It’s an enjoyable romp through my teenage years although I found myself promoted to the middles classes by virtue of the fact my Dad bought us a video recorder in May 1982 even though we lived on a council estate. The book begins with an episode of Fawlty Towers to demonstrate the poor standards to which Britain had fallen. We have come on so far despite the enemy within trying to run down the country.
We have a long look at Mrs Thatcher as she entered Downing Street on May 4, 1979.
What kind of woman was she?
Sandbrook makes great play of always referring to her as Mrs Thatcher, never Thatcher.
This emphasises her difference from every other politician in the land.
She does stand out throughout the book – a towering figure, loved and hated in equal measure.
Interestingly, Mrs Thatcher was never very popular even as she arrived in No 10 – she had a smaller mandate than Heath (1970), Wilson (1966) and Macmillan (1959).
Four out of 10 Tories believed that Jim Callaghan would be the better Prime Minister despite his handling of the Winter of Discontent.
In a month his personal popularity over her increased from 7 percent to 20 percent.
The Left – then as now – believed they occupied the moral high ground and when the Methodist later Anglican Mrs Thatcher came along they were up against someone who spoke of virtue and vice, salvation and responsibility.
Sandbrook says one of the reasons the Left hated Mrs Thatcher was because she identified them as “the agents of wickedness”.
The month before she was elected she told the News of the World that her politics were based on views shared by her and millions – work hard, get a fair day’s pay, live within your means, save and respect the police.
Her critics sneered at her – as they still do – but her beliefs resonated with much of the population, as shown by her three General Election victories.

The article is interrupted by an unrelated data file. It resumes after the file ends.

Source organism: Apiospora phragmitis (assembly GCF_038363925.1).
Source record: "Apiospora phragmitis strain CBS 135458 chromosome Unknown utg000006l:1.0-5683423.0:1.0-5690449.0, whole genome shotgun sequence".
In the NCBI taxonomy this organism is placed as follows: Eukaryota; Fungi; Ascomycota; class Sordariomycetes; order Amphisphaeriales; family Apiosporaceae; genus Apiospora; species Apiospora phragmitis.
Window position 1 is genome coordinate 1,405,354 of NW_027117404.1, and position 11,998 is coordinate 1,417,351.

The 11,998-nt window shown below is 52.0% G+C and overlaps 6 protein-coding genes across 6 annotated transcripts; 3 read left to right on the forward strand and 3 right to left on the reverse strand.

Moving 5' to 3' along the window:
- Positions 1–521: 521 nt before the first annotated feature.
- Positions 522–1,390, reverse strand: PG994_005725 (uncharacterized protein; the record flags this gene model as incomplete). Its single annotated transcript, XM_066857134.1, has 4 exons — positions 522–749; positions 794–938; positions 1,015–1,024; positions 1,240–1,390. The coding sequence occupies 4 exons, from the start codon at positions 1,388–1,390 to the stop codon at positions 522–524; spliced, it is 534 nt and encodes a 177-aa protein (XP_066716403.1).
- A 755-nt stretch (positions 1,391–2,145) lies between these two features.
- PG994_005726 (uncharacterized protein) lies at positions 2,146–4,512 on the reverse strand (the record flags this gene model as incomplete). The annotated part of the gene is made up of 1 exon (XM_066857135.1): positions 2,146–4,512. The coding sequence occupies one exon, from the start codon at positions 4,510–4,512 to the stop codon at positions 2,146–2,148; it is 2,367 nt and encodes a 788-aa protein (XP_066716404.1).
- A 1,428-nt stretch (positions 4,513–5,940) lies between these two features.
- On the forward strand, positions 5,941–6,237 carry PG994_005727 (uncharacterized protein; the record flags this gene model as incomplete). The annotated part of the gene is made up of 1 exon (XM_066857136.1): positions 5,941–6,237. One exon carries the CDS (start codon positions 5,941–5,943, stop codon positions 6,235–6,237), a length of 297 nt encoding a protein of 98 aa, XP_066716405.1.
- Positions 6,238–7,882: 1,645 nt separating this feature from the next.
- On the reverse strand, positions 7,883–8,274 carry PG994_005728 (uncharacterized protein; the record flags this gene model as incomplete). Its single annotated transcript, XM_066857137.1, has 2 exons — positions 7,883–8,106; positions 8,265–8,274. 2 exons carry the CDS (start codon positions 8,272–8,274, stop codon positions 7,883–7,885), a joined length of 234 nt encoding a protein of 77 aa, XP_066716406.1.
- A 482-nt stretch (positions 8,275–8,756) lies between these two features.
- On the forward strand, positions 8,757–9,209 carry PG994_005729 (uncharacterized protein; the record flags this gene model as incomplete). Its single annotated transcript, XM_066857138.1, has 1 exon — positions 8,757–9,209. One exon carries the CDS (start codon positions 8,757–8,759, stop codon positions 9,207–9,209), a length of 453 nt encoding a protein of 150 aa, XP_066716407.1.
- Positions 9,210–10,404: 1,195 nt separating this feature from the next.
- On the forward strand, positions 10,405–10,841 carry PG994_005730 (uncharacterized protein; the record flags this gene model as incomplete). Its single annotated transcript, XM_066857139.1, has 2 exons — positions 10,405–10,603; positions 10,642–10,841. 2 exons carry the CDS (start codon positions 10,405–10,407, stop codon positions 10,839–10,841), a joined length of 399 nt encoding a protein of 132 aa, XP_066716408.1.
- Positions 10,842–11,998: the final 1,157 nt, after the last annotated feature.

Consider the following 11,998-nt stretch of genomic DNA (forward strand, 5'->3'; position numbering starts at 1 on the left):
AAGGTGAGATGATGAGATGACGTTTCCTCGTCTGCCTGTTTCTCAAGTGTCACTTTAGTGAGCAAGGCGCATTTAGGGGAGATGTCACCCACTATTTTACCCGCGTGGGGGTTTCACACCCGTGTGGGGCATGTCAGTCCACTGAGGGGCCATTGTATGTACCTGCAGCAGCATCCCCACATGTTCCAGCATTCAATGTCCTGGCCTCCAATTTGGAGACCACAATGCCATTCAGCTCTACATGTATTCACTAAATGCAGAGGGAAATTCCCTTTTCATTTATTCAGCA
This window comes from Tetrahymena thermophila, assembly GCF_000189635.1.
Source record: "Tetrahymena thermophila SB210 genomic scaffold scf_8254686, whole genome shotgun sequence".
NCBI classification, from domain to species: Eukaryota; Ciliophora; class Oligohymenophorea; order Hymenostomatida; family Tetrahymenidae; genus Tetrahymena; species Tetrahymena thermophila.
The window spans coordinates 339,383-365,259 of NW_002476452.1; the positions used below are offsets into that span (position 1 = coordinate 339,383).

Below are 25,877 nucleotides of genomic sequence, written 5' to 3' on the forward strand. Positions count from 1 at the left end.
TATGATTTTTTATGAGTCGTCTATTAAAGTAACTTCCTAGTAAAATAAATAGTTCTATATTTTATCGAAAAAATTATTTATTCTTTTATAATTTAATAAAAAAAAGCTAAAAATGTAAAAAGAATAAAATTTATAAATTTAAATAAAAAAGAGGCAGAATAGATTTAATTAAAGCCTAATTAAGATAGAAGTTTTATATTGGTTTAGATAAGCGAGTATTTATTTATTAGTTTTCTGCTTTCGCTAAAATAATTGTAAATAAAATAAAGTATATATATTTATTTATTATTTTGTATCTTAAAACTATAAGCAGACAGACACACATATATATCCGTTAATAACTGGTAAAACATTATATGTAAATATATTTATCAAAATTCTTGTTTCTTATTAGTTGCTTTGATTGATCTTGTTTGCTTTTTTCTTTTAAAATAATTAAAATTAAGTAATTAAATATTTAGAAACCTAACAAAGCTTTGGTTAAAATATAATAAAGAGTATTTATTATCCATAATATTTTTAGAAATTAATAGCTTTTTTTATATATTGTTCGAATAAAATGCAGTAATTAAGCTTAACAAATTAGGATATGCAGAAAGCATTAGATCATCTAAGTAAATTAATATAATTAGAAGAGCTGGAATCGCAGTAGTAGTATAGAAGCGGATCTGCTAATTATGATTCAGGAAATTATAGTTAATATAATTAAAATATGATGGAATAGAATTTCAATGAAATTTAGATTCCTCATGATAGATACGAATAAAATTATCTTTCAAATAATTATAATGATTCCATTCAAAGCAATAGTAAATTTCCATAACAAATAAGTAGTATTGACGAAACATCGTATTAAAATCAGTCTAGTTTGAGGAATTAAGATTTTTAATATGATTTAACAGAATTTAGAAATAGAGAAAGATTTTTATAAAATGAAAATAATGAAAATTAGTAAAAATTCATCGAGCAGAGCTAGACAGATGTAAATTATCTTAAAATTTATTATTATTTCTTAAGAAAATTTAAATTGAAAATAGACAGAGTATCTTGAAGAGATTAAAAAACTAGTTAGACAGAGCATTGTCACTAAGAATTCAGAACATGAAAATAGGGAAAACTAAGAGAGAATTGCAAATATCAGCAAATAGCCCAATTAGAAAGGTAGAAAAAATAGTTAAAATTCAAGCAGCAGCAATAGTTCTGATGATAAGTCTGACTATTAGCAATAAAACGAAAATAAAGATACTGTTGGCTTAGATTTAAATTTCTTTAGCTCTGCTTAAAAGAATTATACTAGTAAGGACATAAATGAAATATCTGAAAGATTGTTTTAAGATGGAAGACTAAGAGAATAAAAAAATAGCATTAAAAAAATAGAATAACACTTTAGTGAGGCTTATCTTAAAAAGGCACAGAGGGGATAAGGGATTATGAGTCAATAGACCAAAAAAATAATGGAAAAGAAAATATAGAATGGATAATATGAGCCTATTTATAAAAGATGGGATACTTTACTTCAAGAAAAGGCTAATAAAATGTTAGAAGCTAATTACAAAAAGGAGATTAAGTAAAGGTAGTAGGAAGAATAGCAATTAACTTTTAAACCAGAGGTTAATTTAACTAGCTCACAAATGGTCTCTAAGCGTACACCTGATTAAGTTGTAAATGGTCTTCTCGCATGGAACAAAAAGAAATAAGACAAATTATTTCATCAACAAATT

Sometimes it was not just her critics.
In February 1975, Michael Cummings, a cartoonist of this parish, drew her as “St Joan Margaret de Finchley, Saviour of the Middle Classes, Scourge of the Lower Orders and the Left”.
Not very prescient as it was working-class Tories who pushed her to power and were rewarded with the right-to-buy scheme to purchase their council houses.
Sandbrook reveals it was Mrs Thatcher who used the terms “ordinary people” or “ordinary working people” pushing them into the public lexicon.
If Theresa May said we would leave the EU on March 29, 2019, 108 times, Mrs Thatcher said publicly “ordinary people” or “ordinary working people” 175 times during her time as Tory leader.
One mention puzzles me.
Sandbrook writes “Mrs Thatcher was not, of course, the first party leader to argue that Britain was going backwards. But none of her predecessors, with the possible exception of Joseph Chamberlain, had been so passionate or so apocalyptic.”
How was Joseph Chamberlain one “of her predecessors”?
He was a Liberal but never party leader and never PM.
Does Sandbrook mean Austen Chamberlain who was briefly leader of the Conservatives or is he misusing the word predecessor?
Clothes were in the news in the late 70s when what women could and could not wear was a subject that caused public discourse.
A headmaster banned “lady members of staff” from wearing trousers but eventually backed down.
Two years later, another headmaster banned his female teachers, dinner ladies and girl pupils from wearing trousers.
And two more years on, a lady memorialist at Golders Green Crematorium was sacked for wearing trousers.
She took her employer to an industrial tribunal and lost.
Tempora mutantur, nos et mutamur in illis.
Mrs Thatcher weighed in on her sartorial choices.
She only wore trousers “if I have to go and inspect a submarine or something”.
Did she influence Jacob Rees-Mogg in this too?
We think of public mourning only starting when Diana, Princess of Wales died but when John Lennon was murdered in 1980 Radio 1 played Beatles songs all day.
People gathered outside the Cavern Club on Mathew Street in Liverpool and when the council organised a vigil 20,000 including the Archbishop of Canterbury stood in silence for 10 minutes.
Several dozen people had to be treated for fainting and hysteria.
As in 1997, some took umbrage at the public mourning. Frederick Jackson wrote to this paper pointing out that Lennon had “insulted the Queen by returning the MBE” and “been charged with the illegal use of drugs”.
Covering fashion, pop, TV, films and politics, the book ends with the victory over the Argentinians in the Falkland Islands.
I recommend the book.
It’s a great read and brings back many memories.
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